Costs are kept to an absolute minimum, with companies donating products and services as well as money and people of all ages, from all walks of life volunteer their time and energy to organise fundraising events from around the country.
Mary Dwyer, Manager of the Cork People in Need office is appealing to volunteers to either organise a fundraiser or to help co-ordinate events in their area. "This year, we hope to meet our target, enhancing the quality of life of many people in need in our society." said Mary Dwyer. "We are planning plenty of exciting events between now and May 5th, including the National "Granathon" Competition, which will have its national finals in Leitrim. People are organising swimathons, skipathons, fancy dress competitions, dinner dances, discos, bed pushing between towns, truck convoys, male leg waxing, etc. The fundraising ideas are only limited by individual imagination." She added.
For a Telethon information pack, please contact Mary Dwyer at the Cork People in Need Office on tel: (021) 272488, fax: (021) 272744 or email: cork@telethon.ie


On Sunday 5th March, Carrigaline's first Antiques & Fine Art Fair of the year 2000 will take place at the Carrigaline Court Hotel. This fair will afford the people of Carrigaline and the surrounding area, the opportunity to purchase top quality antiques and art objects at a fair price.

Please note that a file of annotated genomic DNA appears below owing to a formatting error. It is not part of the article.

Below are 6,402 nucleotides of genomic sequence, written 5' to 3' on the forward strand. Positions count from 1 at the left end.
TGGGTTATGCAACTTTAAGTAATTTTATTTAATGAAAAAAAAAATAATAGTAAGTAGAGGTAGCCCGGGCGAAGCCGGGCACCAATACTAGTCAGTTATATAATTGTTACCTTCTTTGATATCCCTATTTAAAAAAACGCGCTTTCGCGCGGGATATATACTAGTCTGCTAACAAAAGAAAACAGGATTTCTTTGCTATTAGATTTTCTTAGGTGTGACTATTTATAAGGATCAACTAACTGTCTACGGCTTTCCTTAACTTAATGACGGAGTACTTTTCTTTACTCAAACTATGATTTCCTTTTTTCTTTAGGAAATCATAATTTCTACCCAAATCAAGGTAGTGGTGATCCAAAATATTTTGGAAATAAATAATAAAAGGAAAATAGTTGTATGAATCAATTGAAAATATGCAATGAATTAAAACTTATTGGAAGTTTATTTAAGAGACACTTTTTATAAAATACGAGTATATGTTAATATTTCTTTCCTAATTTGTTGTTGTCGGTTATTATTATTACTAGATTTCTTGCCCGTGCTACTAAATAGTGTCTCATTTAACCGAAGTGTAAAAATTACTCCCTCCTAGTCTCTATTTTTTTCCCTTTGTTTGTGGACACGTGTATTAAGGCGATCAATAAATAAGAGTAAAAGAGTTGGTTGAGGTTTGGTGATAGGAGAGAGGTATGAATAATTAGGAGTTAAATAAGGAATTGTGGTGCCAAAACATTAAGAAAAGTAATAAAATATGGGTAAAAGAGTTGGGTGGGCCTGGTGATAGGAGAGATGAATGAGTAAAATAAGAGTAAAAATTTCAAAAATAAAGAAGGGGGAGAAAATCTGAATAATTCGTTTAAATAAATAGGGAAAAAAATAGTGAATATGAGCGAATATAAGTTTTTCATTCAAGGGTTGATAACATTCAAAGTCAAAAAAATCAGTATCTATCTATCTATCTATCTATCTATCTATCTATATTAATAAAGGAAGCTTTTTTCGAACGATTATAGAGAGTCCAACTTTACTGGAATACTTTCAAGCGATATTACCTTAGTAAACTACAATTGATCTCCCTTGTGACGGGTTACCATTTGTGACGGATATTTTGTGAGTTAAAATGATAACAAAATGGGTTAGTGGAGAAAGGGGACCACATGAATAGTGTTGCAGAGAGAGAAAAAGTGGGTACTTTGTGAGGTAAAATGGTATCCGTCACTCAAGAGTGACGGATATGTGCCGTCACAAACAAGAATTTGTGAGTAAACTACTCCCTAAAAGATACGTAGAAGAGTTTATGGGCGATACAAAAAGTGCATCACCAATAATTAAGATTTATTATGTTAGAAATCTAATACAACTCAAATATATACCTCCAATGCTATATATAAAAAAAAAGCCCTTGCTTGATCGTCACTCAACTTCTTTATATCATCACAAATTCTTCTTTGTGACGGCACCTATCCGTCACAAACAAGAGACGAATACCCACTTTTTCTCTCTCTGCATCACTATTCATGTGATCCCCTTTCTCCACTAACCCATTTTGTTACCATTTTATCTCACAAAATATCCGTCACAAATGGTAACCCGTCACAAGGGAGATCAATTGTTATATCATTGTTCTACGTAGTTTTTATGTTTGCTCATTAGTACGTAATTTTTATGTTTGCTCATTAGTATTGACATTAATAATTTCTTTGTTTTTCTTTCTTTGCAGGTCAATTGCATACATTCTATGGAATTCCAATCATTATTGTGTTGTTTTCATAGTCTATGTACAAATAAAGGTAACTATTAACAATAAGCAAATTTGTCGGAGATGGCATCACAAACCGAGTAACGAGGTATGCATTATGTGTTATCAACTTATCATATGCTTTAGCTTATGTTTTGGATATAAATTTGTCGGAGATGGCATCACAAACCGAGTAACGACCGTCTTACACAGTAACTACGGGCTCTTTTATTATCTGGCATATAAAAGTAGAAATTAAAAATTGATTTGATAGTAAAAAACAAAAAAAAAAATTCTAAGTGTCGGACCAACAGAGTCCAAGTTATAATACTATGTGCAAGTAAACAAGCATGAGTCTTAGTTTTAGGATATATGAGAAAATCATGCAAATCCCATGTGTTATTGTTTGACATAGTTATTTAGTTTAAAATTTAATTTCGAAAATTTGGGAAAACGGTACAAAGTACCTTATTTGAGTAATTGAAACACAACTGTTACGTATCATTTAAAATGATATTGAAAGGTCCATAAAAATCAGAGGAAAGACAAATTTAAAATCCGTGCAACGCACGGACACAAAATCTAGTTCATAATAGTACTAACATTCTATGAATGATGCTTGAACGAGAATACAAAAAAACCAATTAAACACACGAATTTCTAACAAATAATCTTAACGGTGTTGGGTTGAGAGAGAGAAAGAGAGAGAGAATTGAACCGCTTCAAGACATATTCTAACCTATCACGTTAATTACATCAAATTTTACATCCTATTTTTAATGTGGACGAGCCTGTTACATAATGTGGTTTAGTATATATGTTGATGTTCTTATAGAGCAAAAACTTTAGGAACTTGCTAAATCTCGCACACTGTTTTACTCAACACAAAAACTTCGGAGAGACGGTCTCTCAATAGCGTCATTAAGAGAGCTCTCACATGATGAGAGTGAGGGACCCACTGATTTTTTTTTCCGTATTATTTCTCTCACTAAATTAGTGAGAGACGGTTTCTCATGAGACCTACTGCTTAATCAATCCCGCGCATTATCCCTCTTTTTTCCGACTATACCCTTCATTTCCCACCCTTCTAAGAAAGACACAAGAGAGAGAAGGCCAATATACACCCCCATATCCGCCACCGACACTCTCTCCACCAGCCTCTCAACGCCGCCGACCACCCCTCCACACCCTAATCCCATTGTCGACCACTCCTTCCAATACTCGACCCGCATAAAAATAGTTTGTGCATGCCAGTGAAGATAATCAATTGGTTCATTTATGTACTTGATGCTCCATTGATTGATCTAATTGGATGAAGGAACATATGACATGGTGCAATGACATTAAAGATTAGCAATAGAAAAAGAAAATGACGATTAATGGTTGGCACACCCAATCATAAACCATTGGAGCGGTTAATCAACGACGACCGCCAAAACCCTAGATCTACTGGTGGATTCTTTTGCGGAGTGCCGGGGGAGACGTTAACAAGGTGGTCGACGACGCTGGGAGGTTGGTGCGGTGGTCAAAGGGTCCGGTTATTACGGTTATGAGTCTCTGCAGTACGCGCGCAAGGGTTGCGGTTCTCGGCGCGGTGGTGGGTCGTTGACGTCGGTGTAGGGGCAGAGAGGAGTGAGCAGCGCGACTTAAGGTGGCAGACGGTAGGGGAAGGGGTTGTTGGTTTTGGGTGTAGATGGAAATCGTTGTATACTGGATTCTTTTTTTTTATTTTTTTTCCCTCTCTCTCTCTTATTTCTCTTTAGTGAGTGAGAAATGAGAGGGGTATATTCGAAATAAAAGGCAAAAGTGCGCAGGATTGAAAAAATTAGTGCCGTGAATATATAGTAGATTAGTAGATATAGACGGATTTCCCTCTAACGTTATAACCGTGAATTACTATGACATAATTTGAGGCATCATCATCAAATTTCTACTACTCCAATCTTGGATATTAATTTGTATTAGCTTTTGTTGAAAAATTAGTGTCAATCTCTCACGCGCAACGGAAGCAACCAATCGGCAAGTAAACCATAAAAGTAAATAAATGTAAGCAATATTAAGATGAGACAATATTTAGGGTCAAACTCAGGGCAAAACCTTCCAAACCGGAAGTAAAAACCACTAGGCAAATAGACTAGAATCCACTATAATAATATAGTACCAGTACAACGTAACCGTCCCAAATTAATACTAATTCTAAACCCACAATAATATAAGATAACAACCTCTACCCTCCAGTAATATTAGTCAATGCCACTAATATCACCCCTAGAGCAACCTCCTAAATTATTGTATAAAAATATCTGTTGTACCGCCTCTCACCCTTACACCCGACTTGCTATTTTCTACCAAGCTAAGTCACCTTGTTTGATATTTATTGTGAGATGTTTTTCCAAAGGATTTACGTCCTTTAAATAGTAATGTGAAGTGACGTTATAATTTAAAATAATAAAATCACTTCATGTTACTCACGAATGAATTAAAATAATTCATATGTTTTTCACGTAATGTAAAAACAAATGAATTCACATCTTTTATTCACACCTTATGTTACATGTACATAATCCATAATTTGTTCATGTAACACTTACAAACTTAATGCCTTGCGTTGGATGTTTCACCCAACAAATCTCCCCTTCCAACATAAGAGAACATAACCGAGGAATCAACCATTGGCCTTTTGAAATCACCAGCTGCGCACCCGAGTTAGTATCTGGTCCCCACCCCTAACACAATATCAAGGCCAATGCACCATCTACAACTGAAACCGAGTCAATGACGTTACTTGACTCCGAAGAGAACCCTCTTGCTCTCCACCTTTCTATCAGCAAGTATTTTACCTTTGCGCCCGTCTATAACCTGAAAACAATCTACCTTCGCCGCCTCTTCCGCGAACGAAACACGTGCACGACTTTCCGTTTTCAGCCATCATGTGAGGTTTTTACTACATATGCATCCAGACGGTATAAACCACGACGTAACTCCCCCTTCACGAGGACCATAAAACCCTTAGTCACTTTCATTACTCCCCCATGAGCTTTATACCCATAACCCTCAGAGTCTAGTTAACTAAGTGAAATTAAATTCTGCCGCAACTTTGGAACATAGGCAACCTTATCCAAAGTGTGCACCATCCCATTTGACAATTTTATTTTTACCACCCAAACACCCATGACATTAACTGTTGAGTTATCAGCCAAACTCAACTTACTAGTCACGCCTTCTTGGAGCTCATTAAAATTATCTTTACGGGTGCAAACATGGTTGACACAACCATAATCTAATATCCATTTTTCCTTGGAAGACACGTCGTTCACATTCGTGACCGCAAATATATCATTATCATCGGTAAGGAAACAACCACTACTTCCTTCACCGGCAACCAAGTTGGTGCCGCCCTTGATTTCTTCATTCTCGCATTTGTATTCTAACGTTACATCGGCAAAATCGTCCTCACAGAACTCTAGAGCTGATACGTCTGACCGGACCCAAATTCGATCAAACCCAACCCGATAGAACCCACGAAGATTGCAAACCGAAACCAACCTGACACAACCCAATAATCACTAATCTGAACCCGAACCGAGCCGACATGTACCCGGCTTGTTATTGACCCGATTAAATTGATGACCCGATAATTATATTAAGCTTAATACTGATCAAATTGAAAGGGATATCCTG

The exhibitors of this fair will offer a wide variety of fine 18th and 19th century furniture, porcelain, glass, coins, jewellery, art clocks and other collectibles. There are also items of Irish interest in the form of Irish Furniture. In all ninety exhibitors will travel to Carrigaline from the four provinces and this promises to be an event of real interest to the public. It also offers an opportunity to young couples in the burgeoning house market to make some very good investments as well as enhancing their homes. Premier Antiques who have organised the event are offering free advice and evaluation service on anything you care to bring along between 3 and 4 o'clock on Sunday. As you can see the occasion has something of interest for everyone. And for anyone who has only watched the Antiques Road Show on TV this is a must. Mr Ted Hegarty of Premier Antiques informs us that Carrigaline Fair is the first of many, more are planned in various centres around West Cork during the coming months. If you have any queries why not ring Ted at 021 374235. The fair will take place in the sumptuous function room of the Carrigaline Court Hotel from 11am to 7pm, so come early to avail of the best value. Carrigaline Premier Antiques Fair - Sunday 5th March 11am - 7pm - Adm. 2